I agree with Alvin Frost's analysis in themail [November 14]. Education starts at home with the parents. It then continues at school with those in a parental position, the teachers. When the majority of students do not have both parents in the home, or even one parent, in many cases, then the children are much less likely to come to school ready to learn. Technological fixes, like using Impact Evaluations and bringing in more Teach for America Teachers, are not going to be effective. Academic knowledge must be learned on the foundation of character education that begins in the home and continues at school. When that home foundation is lacking, teachers have a much harder job. Furthermore, the current school administration has made the situation worse by discouraging character education, such as abstinence centered HIV/AIDS and pregnancy prevention education. The current administration has also made it harder for community groups to work in schools by applying unnecessary insurance requirements that the DC Code specifically says are not needed to any nonprofits wanting to use school space after school. Another negative factor is that the current school administration promotes values that are antithetical to most parents and guardians, such as the acceptance of all sexual lifestyles, as evidenced by the recent uproar at Hardy Middle School over the "Making Proud Choices" program ( This kind of program helps propel children on a path that is not likely to move them to success. Instead of discipline, serf restraint, and abstinence, students get a message that any kind of sexual exploration is okay. This can lead to outside-of-wedlock pregnancy, loss of focus on school work, and a greater likelihood of school suspension, drug use and emotional consequences, especially for girls. We need to include character education in schools, and good character begins with self discipline and sexual abstinence before marriage.


Effective Teachers and Successful Schools
Liane Scott,

I'd like to send a hearty "Amen" to Alvin Frost for his article, "You Can Take that to the Bank" [themail, November 14]. I've taught for a number of after-school programs within DCPS, at a variety of schools. I don't know how the teachers at Ballou and Anacostia, etc., do it. There resources are so limited and the kids can be so rowdy. Wealthy parents have a different expectation of their kids when it comes to education, at least that is my experience. I have been waiting for school reform to finally start placing some of these so-called highly effective teachers into the schools where they are most needed. Now that would be a show!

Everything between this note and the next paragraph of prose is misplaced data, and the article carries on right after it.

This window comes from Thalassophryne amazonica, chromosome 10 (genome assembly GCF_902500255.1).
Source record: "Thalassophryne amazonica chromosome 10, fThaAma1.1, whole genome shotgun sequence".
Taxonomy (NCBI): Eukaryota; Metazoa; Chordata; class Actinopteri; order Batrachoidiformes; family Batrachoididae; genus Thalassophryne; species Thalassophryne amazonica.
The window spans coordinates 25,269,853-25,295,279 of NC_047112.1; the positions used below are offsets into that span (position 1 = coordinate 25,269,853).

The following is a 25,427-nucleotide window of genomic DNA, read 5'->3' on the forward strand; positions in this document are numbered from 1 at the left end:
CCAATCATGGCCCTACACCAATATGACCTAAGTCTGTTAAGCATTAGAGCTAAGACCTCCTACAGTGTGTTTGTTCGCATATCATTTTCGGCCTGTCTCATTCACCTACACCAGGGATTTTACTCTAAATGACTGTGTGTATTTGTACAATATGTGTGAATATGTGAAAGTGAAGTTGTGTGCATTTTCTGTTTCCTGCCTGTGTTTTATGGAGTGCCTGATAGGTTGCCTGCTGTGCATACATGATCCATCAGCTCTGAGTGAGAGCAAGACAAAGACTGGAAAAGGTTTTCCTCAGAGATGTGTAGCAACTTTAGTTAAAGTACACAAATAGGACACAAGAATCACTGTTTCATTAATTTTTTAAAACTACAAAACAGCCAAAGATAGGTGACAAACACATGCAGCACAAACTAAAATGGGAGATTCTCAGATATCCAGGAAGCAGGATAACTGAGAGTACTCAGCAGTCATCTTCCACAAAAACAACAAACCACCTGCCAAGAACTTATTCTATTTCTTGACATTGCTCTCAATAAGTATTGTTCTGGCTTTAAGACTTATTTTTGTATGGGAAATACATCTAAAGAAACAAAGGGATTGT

Googling Around
Malcolm Wiseman,

I think you'll find some error in your report of the Google results for the cash in Jefferson's freezer. If you meant to say that your search string was, as you wrote, "freezer cash," that is the quotes being used as a way of telling us the actual words in your search string, but not a part of the string itself, then yes, the result includes 2.4 million pages. With such a search you are finding not only the pages that have the phrase "freezer cash" but also those pages that have "freezer" and "cash" but located distant and unrelated from each other on the page. So the page has nothing whatever to do with cash in a freezer.

You probably know that to confine a search to find only pages with freezer and cash together, one must include the quotes (as in "freezer cash") in the Google search string. This will find about 29,700 pages. When one adds "Jefferson" to the two different search strings — (freezer cash jefferson) and ("freezer cash" jefferson) — the yield is about 240,000 and 18,000 respectively. You are correct: most pages about cash in a freezer have it in Jefferson's icebox, but 18,000 is far from "almost all" of 2.4 million.

[Mal is close to right, and the figures he got are probably closer to the real number of pages, but Google describes its search method slightly differently: “By putting double quotes around a set of words, you are telling Google to consider the exact words in that exact order without any change. Google already uses the order and the fact that the words are together as a very strong signal and will stray from it only for a good reason, so quotes are usually unnecessary. By insisting on phrase search you might be missing good results accidentally. For example, a search for [ "Alexander Bell" ] (with quotes) will miss the pages that refer to Alexander G. Bell.” In other words, a Google search is more sophisticated than what we normally think of as a mechanical computer search; a search for “freezer cash” without the quotes will not necessarily catch pages in which the words are distant and unrelated, but it will catch pages about “cash in the freezer.” — Gary Imhoff]